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    Right to Food

    Jill Wrigley, a BOP Advisory Board member, teaches a wonderful UMBC course on “Food.” It explores the history of food, food production, food distribution, urban agriculture, the changing food system – all within a framework of what we could call: the ethics of eating.

    One of her earliest readings speaks particularly to the mission of the BOP. Called Right to Food, the article teaches the following:

    The UN Committee on Economic, Social and Cultural Rights (Committee on ESCR) in its General Comment 12 defines the right to food as follows:

    “The right to adequate food is realized when every man, woman and child, alone or in community with others, has physical and economic access at all times to adequate food or means for its procurement.”

    And it continues to explain how this should play out:

    The right to food is not a right to a minimum ration of calories, proteins and other specific nutrients, or a right to be fed. It is about being guaranteed the right to feed oneself, which requires not only that food is available – that the ratio of production to the population is sufficient – but also that it is accessible – i.e., that each household either has the means to produce or buy its own food.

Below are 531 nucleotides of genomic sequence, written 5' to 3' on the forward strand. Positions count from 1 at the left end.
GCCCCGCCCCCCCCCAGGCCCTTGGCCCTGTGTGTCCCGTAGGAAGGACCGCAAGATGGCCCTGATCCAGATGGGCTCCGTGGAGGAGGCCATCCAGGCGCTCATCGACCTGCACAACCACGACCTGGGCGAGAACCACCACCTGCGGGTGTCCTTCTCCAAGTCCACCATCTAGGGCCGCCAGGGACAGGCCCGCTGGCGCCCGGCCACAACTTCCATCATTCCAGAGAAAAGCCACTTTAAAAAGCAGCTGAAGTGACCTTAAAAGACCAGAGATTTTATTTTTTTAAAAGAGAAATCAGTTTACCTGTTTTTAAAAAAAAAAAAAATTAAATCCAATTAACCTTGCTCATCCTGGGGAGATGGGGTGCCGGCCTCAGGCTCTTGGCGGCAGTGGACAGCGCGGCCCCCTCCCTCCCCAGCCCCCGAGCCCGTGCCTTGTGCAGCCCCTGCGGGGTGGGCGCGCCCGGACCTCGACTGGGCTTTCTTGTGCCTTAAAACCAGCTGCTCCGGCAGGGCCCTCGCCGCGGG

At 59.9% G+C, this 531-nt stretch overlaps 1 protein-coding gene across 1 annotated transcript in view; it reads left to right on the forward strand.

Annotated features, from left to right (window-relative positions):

The Baltimore Orchard Project is designed to contribute to this right, to the realization of everyone’s desire and dignity to provide for themselves and their loved ones. The ability to grow or procure one’s own food is a spiritual gift. It establishes a sense of confidence and softens the experience of poverty.

    Providing Baltimoreans with access to free food is something we can do. Baltimore is rich in land. A by-product of our loss of a third of our population over the past decades – we have an abundance of usable urban land. Land in acres and land in patches; land privately held and land in the public trust.

    Fruit trees can fill much of that land, absorbing and sequestering toxins that might be in the soil, re-establishing a healthy soil environment,  slowing down and absorbing rainfall so less dirty stormwater runs into the Bay, creating welcome shade and neighborhood play spaces and feeding neighbors with healthy fruit.

    We can plant and manage, harvest and glean fruit trees in the city. The fruit can be consumed by neighbors, given away to those in need or sold at affordable rates in local neighborhood stores. The fruit can be eaten whole in the harvest season, or dried, processed or preserved to be eaten throughout the year.

    Public access fruit trees and community-run orchards will not alone create unshakeable food security, and they will not alone form a more just food system. But they are pieces that can help solve this puzzle of how to respond to everyone’s right to food and build a more connected, resilient community of caring in the process.

     

     

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